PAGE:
Q: What are some practical things parents can do to protect their children?
In our book, the last page is to parents and is called “9 Ways to Protect Your Children from Sexual Abuse.” Some of the key practical things parents can do are: teach proper names of private body parts, talk about touches, throw out the word “secret” and identify whom to trust.
Q: What advice do you have for parents who want to create an open environment in their home, so children always feel comfortable talking to them about issues related to their sexuality or body?
We remind parents some people are out their looking to prey on our children. We have a duty to protect and prepare them for the world and to fight for them. By talking with them candidly (and again developmentally appropriate) about their bodies, we are setting up safeguards around them.
Dr. John T. Chirban has written an excellent book, How to Talk to Your Kids about Sex, that we highly recommend to all parents. He explains: “Someone is going to teach your kids about sex. . . . Shouldn’t it be you?” His book gives parents tools to talk with their children about the connections between sex, intimacy and love.
Q: What is personal safety education?
Education is important in preventing inappropriate sexual behavior or contact. By teaching children about their bodies and discussing appropriate and inappropriate touch, you are helping them understand their ability to say “no” to unwanted touch, which will help them if anyone ever tries to hurt or trick them.
Our friend Victor Vieth, the senior director and founder of the Gundersen National Child Protection Training Center, explains, “Personal safety education involves simply telling children that the parts of their body covered by bathing suits are not supposed to be touched by others and, when they are, they should tell someone. If the person they tell doesn’t believe them, they should keep on telling until they are believed.”
Parents are quick to teach about fire and swimming safety but are hesitant to encourage personal safety training, which is designed to empower and protect children against offenders.
Q: It’s every parent’s worst nightmare, but what should a mom or dad do if he or she suspects his or her child might have been the victim of sexual abuse?
You can call your local sexual assault crisis center and talk with a child advocate or hotline volunteer about your concerns. They will be able to point you to the proper authorities. Some areas would have you speak with a detective, where other areas would have you talk to a victim witness advocate. Don’t ask probing questions that could instill fear in your children. Just assure them you are so proud of them for telling you what happened and that you believe them and your job is to keep them safe.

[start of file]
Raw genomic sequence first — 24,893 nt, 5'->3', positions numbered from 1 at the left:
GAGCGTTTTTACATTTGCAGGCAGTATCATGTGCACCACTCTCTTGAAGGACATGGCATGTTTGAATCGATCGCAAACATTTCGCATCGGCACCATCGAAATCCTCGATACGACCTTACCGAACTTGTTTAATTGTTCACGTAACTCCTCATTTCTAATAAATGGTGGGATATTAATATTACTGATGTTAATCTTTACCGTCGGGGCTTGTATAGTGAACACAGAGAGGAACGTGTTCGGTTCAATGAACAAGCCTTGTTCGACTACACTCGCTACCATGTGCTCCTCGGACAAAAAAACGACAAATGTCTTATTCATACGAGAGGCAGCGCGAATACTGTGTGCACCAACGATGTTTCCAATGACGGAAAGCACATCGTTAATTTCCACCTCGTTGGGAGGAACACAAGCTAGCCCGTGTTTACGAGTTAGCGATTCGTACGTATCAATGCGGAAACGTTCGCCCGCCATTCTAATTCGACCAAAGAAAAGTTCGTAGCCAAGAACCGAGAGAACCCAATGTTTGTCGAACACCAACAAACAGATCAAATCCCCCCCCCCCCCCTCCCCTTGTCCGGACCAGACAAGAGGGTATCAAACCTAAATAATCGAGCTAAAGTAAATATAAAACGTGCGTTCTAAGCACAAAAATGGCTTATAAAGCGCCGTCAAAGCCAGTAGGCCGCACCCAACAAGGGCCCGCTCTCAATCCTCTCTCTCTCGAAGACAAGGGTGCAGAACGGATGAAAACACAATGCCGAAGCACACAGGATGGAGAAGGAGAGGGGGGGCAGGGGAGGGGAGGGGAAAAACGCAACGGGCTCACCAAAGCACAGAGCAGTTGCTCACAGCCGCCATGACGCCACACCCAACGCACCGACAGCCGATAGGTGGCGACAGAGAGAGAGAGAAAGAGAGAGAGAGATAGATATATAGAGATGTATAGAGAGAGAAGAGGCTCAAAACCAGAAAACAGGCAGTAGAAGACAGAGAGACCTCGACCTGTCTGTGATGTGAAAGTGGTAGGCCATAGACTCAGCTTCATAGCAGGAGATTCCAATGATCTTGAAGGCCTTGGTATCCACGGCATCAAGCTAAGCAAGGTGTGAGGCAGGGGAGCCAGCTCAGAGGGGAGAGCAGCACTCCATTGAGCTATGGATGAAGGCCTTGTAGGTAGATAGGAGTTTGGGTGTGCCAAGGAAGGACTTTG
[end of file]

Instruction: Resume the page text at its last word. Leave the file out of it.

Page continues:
Q: Tell us about GRACE. What does it offer to the church and families?
GRACE stands for “Godly Response to Abuse in Christian Environments,” and the mission is to empower the Christian community through education and training to recognize, prevent and respond to child abuse. We help educate churches and other faith-based organizations about how to protect vulnerable individuals from abuse, and we help churches love and serve survivors of abuse who are in their midst. Check out GRACE at www.netgrace.org.
Posted 10/7/15 at 12:45 PM | Audra Jennings
Parents often experience a "freak out" moment when they realize their children's view of God will primarily come from what they learn at home. Most parents spend more time helping their kids succeed at academics or athletics than infusing shared spiritual experiences into the rhythm of everyday family life. While the idea of strategically passing down our faith can seem intimidating, the annual Rites of Passage Experiences contained in Pass It On (David C Cook/ September 1, 2015/ISBN: 978-1434709073/$15.99),make it easy for families to celebrate milestones from kindergarten through high school graduation.
Q: Why do you think some parents place more emphasis on grades or athletics than spiritual development?
Burns: I think parents do want to help their kids grow spiritually, but they are often caught up in busyness of life, which distracts them from the main goal of faith development. They mean to, but they just don’t get around to it because of the breathless pace of life in which the American family is living. The Pass It On experiences give parents an easy opportunity to build into the spiritual formation of their family.
Lee: It’s easier to put an emphasis on those things because there’s a clear action parents can take to help their child improve. If I want my child to grow academically, then I can hire a tutor. If I want my child to grow athletically, then I can hire a private coach. If I want my child to grow spiritually, I can’t hire someone to do it for me. I can’t outsource the spiritual development of my child. Spiritual development is subjective and not concrete. One of the ways we want to serve parents with Pass It On is to help give them concrete, shared spiritual experiences they can lead their child through. It gets them started with spiritual leadership in their home.
Q: What is a rite of passage, and how does it help a child internalize a truth or lesson?